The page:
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Crystallographic and biochemical studies revealing the structural basis for antizyme inhibitor function

By Shira Albeck, Orly Dym, Tamar Unger, Zohar Snapir, Zippy Bercovich and Chaim Kahana


Antizyme inhibitor (AzI) regulates cellular polyamine homeostasis by binding to the polyamine-induced protein, Antizyme (Az), with greater affinity than ornithine decarboxylase (ODC). AzI is highly homologous to ODC but is not enzymatically active. In order to understand these specific characteristics of AzI and its differences from ODC, we determined the 3D structure of mouse AzI to 2.05 Å resolution. Both AzI and ODC crystallize as a dimer. However, fewer interactions at the dimer interface, a smaller buried surface area, and lack of symmetry of the interactions between residues from the two monomers in the AzI structure suggest that this dimeric structure is nonphysiological. In addition, the absence of residues and interactions required for pyridoxal 5′-phosphate (PLP) binding suggests that AzI does not bind PLP. Biochemical studies confirmed the lack of PLP binding and revealed that AzI exists as a monomer in solution while ODC is dimeric. Our findings that AzI exists as a monomer and is unable to bind PLP provide two independent explanations for its lack of enzymatic activity and suggest the basis for its enhanced affinity toward Az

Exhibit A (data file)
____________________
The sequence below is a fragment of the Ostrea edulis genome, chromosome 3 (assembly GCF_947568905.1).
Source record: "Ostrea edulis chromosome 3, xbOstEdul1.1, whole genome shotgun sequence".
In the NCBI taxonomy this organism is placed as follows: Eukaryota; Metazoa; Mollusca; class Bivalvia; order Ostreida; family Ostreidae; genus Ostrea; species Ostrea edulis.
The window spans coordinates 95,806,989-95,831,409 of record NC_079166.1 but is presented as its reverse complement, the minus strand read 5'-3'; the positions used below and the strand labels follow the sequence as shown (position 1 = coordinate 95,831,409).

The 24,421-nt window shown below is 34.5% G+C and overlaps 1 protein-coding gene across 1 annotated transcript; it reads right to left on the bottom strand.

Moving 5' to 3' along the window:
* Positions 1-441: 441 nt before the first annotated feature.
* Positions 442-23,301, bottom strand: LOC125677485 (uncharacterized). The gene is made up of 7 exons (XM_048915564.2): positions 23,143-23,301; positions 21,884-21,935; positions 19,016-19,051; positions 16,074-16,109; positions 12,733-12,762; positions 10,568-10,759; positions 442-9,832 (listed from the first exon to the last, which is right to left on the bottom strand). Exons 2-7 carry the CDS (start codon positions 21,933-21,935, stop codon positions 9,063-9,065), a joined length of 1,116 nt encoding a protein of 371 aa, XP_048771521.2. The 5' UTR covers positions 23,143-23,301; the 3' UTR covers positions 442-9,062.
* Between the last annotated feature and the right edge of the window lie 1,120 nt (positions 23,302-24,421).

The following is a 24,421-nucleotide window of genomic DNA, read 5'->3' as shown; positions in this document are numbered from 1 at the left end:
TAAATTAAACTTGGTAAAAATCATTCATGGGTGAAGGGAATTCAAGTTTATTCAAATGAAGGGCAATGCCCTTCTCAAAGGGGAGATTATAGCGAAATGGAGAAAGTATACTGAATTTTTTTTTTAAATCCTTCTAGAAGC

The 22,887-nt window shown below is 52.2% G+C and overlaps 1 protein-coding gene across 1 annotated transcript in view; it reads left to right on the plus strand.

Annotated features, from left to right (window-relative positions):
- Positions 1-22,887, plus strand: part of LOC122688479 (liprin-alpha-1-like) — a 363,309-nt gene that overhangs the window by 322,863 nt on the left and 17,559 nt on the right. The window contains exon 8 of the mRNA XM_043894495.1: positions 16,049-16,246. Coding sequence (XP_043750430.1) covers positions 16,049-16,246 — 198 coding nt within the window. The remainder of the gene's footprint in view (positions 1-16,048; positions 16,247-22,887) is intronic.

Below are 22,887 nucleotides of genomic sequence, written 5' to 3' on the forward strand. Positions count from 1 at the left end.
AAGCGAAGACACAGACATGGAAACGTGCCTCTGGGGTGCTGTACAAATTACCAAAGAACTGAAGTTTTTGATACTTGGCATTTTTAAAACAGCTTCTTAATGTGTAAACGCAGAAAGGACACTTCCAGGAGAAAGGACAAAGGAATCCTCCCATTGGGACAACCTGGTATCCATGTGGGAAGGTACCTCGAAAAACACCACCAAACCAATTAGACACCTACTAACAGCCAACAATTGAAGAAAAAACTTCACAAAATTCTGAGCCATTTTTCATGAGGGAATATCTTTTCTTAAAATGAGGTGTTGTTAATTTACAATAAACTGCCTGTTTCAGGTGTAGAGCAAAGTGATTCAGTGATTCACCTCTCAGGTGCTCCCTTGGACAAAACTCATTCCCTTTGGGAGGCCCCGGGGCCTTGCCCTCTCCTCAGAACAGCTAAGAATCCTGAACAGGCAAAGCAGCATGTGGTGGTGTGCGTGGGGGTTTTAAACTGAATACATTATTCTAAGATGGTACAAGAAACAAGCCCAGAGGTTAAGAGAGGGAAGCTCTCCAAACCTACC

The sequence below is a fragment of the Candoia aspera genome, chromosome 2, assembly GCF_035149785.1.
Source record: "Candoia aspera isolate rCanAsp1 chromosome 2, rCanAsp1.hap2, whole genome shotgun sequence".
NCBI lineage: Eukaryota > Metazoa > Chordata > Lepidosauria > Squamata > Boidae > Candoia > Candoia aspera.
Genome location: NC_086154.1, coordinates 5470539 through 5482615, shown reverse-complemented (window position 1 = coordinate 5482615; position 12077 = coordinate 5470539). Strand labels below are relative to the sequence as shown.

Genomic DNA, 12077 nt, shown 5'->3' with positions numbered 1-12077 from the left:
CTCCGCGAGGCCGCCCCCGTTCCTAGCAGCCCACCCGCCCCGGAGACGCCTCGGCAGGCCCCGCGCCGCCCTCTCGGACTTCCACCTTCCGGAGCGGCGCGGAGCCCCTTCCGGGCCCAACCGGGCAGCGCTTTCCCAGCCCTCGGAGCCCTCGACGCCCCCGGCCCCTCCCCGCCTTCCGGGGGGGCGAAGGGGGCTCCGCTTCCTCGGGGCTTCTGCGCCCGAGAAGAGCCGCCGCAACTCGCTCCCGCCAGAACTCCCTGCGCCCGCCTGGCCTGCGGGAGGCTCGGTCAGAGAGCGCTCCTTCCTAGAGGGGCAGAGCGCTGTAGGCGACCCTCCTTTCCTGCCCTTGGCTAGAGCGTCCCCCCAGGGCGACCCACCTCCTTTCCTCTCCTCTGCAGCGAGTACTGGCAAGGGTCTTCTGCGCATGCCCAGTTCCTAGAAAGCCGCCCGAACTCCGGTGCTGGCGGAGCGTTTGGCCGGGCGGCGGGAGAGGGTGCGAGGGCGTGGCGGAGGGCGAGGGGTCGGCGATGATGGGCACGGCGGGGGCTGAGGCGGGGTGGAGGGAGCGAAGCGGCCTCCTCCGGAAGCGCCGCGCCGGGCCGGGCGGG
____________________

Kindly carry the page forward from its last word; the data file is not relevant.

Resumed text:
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Publisher: Cold Spring Harbor Laboratory Press
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Provided by: PubMed Central
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